Spatial Orientation Test (SOT)
The Perspective Taking Spatial Orientation Test (SOT) was first developed by Kozhevnikov & Hegarty (2001) and Hegarty and Waller (2004) as documented in the following papers:
- Kozhevnikov, M., & Hegarty, M. (2001). A dissociation between object manipulation spatial ability and spatial orientation ability. Memory & Cognition, 29 (5), 745-756.
- Hegarty, M., & Waller, D. (2004). A dissociation between mental rotation and perspective-taking spatial abilities. Intelligence , 32 (2), 175-191.
The paper version of the test developed by Hegarty & Waller is below, titled "PTSOT". The procedure for scoring that test is also below, and is titled "Procedure for Scoring Perspective Taking Test".
Friedman et al. (2019) developed an improved version of the Spatial Orientation Test that has clearer instructions and in which uses non directional objects. They also developed a computerized version of this test,
- Friedman, A., Kohler, B., Gunalp, P., Boone, A. P., & Hegarty, M. (2019). A computerized spatial orientation test. Behavior Research Methods , 52(2), 799-812. This paper is linked below.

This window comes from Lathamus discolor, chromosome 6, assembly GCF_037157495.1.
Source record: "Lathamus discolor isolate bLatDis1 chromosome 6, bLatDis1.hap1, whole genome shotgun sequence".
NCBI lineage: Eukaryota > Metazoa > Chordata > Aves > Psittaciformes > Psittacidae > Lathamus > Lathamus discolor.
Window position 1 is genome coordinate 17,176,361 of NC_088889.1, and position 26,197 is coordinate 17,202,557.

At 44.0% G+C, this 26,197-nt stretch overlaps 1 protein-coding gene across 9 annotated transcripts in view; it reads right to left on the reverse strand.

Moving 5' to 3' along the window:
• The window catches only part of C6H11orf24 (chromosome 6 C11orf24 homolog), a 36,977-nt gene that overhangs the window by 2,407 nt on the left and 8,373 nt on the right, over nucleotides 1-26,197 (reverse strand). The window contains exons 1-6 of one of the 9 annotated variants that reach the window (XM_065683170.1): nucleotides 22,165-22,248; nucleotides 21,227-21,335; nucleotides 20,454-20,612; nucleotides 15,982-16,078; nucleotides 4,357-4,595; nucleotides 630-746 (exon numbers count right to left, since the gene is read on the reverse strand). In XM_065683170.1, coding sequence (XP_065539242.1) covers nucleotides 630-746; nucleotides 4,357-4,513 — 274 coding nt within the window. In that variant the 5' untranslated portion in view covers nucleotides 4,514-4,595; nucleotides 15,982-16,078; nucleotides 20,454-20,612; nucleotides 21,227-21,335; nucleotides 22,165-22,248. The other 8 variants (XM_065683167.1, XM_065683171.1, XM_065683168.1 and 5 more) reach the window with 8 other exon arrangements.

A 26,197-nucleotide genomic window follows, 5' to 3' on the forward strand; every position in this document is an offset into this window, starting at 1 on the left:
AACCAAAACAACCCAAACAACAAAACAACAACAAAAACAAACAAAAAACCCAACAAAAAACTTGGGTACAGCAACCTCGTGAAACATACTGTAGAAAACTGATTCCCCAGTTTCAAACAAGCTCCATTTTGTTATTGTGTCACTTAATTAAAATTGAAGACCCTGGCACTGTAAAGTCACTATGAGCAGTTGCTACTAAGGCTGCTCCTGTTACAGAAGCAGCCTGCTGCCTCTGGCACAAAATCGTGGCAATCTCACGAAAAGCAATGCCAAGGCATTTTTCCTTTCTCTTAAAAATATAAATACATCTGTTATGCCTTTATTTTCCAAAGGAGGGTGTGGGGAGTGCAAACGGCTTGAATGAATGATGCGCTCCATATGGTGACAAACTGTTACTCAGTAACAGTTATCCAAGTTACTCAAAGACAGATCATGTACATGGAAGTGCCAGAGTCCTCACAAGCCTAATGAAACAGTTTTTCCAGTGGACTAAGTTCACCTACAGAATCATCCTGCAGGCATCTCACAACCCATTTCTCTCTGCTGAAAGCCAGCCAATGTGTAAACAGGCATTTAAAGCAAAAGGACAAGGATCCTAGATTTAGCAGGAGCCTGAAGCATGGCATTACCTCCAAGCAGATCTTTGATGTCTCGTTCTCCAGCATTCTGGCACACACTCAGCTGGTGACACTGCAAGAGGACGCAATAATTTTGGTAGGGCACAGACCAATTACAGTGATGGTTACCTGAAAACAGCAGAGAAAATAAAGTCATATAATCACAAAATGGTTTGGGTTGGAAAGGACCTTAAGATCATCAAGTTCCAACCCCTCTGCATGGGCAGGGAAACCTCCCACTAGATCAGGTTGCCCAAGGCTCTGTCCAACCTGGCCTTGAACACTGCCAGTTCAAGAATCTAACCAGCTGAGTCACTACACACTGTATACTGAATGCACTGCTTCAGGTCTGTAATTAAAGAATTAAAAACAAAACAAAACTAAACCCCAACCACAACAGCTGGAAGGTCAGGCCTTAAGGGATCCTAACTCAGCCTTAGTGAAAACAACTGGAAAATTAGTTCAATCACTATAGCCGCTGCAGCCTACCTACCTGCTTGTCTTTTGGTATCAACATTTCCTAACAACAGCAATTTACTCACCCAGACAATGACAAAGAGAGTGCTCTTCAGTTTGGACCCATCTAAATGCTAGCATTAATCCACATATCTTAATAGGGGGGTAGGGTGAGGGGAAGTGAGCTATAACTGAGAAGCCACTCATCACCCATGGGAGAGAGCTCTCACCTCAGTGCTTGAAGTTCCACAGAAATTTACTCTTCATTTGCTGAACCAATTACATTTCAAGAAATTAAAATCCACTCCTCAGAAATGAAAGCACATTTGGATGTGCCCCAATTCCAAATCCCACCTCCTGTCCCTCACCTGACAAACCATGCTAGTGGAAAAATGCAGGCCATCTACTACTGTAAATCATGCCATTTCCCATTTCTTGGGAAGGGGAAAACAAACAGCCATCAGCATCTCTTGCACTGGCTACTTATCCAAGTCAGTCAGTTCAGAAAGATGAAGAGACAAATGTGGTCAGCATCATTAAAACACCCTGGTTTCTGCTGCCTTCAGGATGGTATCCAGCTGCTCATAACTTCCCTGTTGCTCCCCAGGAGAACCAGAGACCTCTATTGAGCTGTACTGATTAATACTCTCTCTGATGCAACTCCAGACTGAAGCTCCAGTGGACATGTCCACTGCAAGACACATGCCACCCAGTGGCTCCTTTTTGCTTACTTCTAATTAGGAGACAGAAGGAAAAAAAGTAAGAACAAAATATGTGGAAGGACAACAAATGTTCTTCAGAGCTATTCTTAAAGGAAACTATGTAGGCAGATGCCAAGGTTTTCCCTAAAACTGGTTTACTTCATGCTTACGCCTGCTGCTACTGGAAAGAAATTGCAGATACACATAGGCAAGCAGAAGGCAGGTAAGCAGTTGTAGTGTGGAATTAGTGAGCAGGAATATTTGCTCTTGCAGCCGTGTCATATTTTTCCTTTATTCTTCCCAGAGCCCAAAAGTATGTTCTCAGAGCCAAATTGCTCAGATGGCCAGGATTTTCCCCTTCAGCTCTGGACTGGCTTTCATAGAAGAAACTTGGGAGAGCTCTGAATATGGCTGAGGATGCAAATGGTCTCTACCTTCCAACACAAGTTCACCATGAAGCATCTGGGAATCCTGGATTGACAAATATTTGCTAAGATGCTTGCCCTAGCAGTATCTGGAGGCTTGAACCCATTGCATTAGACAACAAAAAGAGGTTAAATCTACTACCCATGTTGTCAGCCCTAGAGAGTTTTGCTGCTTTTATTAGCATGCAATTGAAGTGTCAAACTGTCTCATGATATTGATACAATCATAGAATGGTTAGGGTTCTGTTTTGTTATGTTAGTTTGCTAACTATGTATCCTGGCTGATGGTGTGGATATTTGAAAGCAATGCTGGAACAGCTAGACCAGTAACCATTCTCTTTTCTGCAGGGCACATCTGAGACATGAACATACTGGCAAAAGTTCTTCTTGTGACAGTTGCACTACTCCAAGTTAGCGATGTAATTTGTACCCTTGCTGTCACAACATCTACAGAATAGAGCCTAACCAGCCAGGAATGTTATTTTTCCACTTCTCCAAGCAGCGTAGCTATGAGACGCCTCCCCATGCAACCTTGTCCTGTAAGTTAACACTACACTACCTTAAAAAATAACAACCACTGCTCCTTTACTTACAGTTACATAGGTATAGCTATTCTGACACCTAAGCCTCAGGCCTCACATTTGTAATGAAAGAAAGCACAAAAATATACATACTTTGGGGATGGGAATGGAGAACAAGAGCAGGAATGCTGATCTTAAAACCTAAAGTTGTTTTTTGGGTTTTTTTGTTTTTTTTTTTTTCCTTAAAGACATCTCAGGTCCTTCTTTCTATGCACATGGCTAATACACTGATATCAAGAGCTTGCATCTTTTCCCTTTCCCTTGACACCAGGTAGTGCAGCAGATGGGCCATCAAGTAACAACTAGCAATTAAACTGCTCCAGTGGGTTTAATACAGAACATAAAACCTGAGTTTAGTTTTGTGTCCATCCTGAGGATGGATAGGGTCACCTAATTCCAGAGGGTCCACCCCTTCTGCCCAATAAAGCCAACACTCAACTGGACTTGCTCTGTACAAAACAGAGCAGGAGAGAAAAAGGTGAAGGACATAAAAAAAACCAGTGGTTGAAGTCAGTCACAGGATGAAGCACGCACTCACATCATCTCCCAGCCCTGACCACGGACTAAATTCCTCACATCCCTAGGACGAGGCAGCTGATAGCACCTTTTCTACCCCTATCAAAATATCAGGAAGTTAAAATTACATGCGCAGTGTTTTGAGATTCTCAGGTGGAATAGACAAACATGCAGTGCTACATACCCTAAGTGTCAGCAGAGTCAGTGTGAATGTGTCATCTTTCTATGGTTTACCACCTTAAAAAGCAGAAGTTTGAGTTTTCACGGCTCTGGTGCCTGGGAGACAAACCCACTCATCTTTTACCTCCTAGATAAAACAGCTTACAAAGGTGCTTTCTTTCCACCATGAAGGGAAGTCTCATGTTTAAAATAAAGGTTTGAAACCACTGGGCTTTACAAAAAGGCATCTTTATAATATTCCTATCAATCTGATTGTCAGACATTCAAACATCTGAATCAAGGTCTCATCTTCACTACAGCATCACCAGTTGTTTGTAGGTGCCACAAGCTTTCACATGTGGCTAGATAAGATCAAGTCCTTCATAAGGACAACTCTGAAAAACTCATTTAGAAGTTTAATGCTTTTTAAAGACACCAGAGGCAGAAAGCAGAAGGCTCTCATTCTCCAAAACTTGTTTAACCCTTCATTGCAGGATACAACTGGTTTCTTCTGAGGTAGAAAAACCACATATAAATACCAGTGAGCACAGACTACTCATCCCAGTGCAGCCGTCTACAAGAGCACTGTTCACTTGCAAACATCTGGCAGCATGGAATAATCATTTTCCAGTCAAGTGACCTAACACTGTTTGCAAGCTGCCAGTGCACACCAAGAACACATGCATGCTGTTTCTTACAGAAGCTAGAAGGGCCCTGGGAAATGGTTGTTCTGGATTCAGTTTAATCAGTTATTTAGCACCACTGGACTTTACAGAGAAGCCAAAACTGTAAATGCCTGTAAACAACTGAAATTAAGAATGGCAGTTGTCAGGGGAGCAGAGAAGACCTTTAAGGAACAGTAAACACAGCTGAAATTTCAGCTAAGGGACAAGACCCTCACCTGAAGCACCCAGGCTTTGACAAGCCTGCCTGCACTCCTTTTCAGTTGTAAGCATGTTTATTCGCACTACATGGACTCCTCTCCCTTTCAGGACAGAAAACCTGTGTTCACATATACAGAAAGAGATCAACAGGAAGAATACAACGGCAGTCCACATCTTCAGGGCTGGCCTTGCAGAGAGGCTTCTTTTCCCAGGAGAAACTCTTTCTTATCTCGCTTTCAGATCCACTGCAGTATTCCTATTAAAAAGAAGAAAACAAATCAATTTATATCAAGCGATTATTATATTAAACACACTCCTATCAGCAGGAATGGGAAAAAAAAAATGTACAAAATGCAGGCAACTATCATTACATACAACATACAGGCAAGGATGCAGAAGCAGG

The revised paper version is below, titled: PTSOT Revised by Friedman et al. (2009)
The computer and paper versions of the SOT, as well as the instructions for each test are available for downloading on the Open Science Framework website at https://osf.io/wq3kd
If possible, we recommend that you use the computer version, in which the scoring is automated. For more advantages of the computer version see Friedman et al. (2019).
Santa Barbara Sense of Direction Scale (SBSOD)
You are welcome to use the SBSOD in your research. Please cite the original article: Hegarty, M., Richardson, A. E., Montello, D. R., Lovelace, K., & Subbiah, I. (2002). Development of a self-report measure of environmental spatial ability. Intelligence, 30(5), 425-447. PDF
Santa Barbara Solids Test
You are welcome to use the Santa Barbara Solids Test in your research. Please cite the original article: Cohen, C. A., & Hegarty, M. (2012). Inferring cross sections of 3D objects: A new spatial thinking test. Learning and Individual Differences, 22(6), 868-874. doi: https://doi.org/10.1016/j.lindif.2012.05.007